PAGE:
Here we go again… This week we’ll discuss a bit the new things in VCL with a special focus on the RAD Studio 2010’s natural input capabilities. (Gestures and Touch) overview. Mind you that we’re talking about a prerelease beta. Anything can change till release. Also, let us not forget to thank Embarcadero for giving us the permission to talk about this.
With the new engine you can choose different predefined movements of your pointing device (or create new, custom ones) in order to assign them different actions. The ones who use the Opera web browser (but not only) will find this familiar. For the others, let us remind that Windows (and hence Delphi) had a very old gesture already: Drag & Drop. Think at the new engine like something much more powerful. Of course, something which will be very used in pen computing, kiosk applications featuring (multi-)touch screens etc.
Before going in to details, let’s make something clear: Delphi tries to use the touch engine of yet-to-be-released Windows 7. If it cannot (because eg. the application is run on Windows XP), it uses it’s own recognition engine. How it does this? By using a language enhancement ( – subject of another post, of course ;-) ).
But now let’s start to analyze the new Delphi’s gesture engine…
Let’s have a look at the ‘Gestures’ category (pictured on the right). (No, don’t pay attention now at the two categories above: Ribbon Controls and Touch) Even if, as we said, we have predefined gestures, we can create new, custom ones. And exactly this is the main job of
TGestureManager. It can have more custom gestures per component (somewhat like
TActionManager) and it can persist these custom gestures in a file.
Of course for actually managing our gestures we have a Custom Gestures Editor. Here it is:
As you can see the Editor features assigning custom names to each gesture, sensitivity control, individual control to any gesture point (add / edit / delete) as well as zooming in and out, playing a simulation of gesture, recording a new one as well as testing the gesture with your pointing device (usually mouse). A very interesting thing is that it tells you if you have similarities with other gestures (including with built-in ones) and in which percentage. Incidentally, the triangle which I drawn is “100% similar” with the
sgiTriange built-in gesture (Standard in Delphi terminology). Because is so similar, I deleted it and I recorded a new gesture, called ‘Untitled’ (I’m so lazy sometimes…) and having the shape of the letter Z.
Well, let’s see how can we use the gestures. On the right is a part of the new property
Touch: TTouchManager; as it appears in the Object Inspector. Of course this new property is almost ‘everywhere’ in the VCL, being declared in
TControl. You can see in the
Touch.Gestures.Custom my own gesture, in the shape of the letter ‘Z’. In the ‘Standard’ branch there are the built-in gestures (or Standard) as I said. These are the most common ones which are provided by default. Any component “has” them. But in order to appear you must assign a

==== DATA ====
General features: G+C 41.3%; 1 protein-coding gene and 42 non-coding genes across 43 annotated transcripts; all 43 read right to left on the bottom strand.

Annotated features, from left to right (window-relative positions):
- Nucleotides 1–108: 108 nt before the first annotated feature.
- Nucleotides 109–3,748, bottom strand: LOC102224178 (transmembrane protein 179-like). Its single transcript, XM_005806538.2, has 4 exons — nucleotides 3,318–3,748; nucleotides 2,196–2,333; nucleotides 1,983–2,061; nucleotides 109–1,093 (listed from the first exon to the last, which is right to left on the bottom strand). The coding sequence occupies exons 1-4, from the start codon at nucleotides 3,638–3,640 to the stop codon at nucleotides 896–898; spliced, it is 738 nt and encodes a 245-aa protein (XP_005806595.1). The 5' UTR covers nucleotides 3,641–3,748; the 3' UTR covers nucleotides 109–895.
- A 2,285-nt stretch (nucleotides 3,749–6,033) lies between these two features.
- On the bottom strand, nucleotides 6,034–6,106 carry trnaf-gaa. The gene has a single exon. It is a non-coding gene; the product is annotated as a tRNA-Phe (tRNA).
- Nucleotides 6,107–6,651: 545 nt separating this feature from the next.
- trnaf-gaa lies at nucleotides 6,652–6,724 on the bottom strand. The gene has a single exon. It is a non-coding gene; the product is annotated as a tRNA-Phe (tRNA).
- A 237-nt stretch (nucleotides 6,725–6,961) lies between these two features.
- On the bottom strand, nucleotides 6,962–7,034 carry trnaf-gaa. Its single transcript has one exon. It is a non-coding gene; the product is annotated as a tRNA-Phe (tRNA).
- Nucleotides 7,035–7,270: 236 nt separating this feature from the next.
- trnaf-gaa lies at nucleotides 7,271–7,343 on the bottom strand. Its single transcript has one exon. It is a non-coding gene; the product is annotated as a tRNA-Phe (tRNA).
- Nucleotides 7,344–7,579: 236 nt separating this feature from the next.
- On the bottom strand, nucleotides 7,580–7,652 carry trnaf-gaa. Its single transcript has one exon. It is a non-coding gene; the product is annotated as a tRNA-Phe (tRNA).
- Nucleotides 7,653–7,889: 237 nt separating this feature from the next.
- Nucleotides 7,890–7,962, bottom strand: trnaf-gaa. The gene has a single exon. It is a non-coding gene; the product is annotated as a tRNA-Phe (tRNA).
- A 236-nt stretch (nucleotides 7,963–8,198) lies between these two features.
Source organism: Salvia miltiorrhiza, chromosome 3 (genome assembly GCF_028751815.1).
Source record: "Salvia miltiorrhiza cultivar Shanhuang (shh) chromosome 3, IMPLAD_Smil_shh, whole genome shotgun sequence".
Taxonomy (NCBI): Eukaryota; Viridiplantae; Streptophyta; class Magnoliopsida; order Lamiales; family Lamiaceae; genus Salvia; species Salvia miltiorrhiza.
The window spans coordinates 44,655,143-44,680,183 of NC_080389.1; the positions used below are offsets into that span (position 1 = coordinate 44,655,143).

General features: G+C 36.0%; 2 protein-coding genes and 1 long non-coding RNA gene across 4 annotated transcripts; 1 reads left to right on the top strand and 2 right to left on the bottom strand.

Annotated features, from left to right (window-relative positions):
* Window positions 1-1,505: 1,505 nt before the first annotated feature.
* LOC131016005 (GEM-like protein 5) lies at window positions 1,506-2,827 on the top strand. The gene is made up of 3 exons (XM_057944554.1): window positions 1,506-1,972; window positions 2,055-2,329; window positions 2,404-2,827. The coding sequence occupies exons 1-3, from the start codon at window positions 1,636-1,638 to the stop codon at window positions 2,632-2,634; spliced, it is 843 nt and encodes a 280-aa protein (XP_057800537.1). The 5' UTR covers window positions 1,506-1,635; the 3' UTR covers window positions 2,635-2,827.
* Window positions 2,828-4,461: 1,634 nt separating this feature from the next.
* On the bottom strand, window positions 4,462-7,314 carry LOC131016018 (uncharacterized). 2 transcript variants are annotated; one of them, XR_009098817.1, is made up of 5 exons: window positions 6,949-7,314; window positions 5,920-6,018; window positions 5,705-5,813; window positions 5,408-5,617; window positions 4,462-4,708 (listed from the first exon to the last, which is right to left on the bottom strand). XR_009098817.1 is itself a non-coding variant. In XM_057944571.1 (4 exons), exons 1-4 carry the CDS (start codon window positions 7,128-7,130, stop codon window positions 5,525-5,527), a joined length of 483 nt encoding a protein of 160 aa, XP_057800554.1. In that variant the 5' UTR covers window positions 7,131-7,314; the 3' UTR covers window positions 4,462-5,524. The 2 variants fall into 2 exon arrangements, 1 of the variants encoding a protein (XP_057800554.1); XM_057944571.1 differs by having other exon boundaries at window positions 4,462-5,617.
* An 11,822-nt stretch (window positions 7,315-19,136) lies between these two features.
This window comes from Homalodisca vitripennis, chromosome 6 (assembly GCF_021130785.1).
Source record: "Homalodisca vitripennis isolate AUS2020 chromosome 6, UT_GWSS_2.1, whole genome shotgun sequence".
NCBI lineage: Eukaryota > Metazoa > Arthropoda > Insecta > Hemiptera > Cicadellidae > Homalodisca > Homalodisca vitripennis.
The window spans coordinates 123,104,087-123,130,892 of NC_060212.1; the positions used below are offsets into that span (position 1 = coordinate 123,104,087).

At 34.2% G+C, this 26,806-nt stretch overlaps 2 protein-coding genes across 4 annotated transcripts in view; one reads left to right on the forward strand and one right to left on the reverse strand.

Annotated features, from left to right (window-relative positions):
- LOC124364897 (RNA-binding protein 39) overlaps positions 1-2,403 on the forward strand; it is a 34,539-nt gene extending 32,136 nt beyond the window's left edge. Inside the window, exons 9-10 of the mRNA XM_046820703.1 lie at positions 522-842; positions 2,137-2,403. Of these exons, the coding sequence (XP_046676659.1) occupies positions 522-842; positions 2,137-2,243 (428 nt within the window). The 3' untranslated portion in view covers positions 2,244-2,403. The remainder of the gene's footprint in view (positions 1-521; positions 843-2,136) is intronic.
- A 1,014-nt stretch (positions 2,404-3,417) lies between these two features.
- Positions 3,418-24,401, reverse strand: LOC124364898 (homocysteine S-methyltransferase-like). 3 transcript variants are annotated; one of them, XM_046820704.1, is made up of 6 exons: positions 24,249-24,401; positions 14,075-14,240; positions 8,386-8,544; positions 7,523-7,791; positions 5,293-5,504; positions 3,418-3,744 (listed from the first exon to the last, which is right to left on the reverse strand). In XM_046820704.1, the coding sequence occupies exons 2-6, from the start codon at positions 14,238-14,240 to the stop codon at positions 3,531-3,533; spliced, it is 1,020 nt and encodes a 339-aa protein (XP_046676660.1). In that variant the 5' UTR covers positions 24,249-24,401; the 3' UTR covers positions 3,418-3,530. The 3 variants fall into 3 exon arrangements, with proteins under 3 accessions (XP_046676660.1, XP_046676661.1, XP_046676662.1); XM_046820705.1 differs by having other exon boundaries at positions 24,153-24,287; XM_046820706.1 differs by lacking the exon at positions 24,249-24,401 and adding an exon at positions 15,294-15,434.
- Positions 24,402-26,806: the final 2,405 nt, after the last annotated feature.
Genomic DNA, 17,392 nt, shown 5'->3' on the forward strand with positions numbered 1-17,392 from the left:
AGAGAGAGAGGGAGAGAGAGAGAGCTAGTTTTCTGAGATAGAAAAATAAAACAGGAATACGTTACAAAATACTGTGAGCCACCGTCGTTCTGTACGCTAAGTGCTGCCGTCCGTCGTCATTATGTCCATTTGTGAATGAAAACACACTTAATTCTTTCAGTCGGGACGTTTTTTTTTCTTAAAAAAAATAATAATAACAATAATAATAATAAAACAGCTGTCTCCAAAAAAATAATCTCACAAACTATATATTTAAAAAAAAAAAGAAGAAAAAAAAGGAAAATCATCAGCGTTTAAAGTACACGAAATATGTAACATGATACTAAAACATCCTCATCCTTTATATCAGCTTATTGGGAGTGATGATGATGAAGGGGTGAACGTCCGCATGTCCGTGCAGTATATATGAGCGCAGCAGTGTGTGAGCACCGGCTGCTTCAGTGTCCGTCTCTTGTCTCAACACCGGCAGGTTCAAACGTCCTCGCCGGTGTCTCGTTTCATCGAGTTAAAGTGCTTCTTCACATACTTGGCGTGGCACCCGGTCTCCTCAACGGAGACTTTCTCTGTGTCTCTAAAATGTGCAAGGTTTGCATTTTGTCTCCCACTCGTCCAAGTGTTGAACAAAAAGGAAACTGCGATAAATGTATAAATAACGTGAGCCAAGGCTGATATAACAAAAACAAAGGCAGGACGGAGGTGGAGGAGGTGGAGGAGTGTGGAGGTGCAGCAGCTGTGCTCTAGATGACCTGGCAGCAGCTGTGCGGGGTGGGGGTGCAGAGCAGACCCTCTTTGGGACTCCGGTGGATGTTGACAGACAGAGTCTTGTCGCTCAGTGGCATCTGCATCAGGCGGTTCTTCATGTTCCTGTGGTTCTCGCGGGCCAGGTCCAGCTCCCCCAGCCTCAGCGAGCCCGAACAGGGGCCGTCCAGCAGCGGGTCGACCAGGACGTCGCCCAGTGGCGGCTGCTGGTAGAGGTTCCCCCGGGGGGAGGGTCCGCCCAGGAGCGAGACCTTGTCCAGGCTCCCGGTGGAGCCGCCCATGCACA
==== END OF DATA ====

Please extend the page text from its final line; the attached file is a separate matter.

TGestureManager which, in fact, drags with it the Unit in which these Standard Gestures live.
As you can see, a certain control can respond to many gestures (hence the check-boxes next to each item).
You will actually use them by checking them in the Object Inspector and writing your own code for OnGesture event handler. The parameters of the OnGesture event are:
- Sender: TObject (gee…)
- const EventInfo: TGestureEventInfo;
- var Handled: Boolean;
…Of course, the 2nd parameter caries all the info which we want.
Also, you can remark that multi-touch tablets and screens are supported. See the options in the lower part of the image.
Also, there are other components in the ‘Gestures’ category:
TGestureListView is a
TCustomListView descendant which displays the name of gestures featuring a small thumbnail with the gesture’s shape for easy recognition. Very handy sometimes.
TGesturePreview is exactly what it says: a control which can display an animation with the shape of the assigned gesture. As an aside, you have here enough properties to customize the look of this control. And of course,
TGestureRecord is a simple panel which can ‘grab’ the gesture drawn on it.
As an aside, in the Touch category there is a
TTouchKeyboard component which is an on-screen keyboard component, common in kiosk / surface applications. A nice feature is the
Layout property with which you can have also a NumPad keyboard:
In this post we had an overview of the natural input capabilities of the RAD Studio 2010. This wasn’t intended to be an exhaustive introduction, neither a help replacement. It was intended to give you a small idea about what the thing is about. Btw, can you share with us your idea ?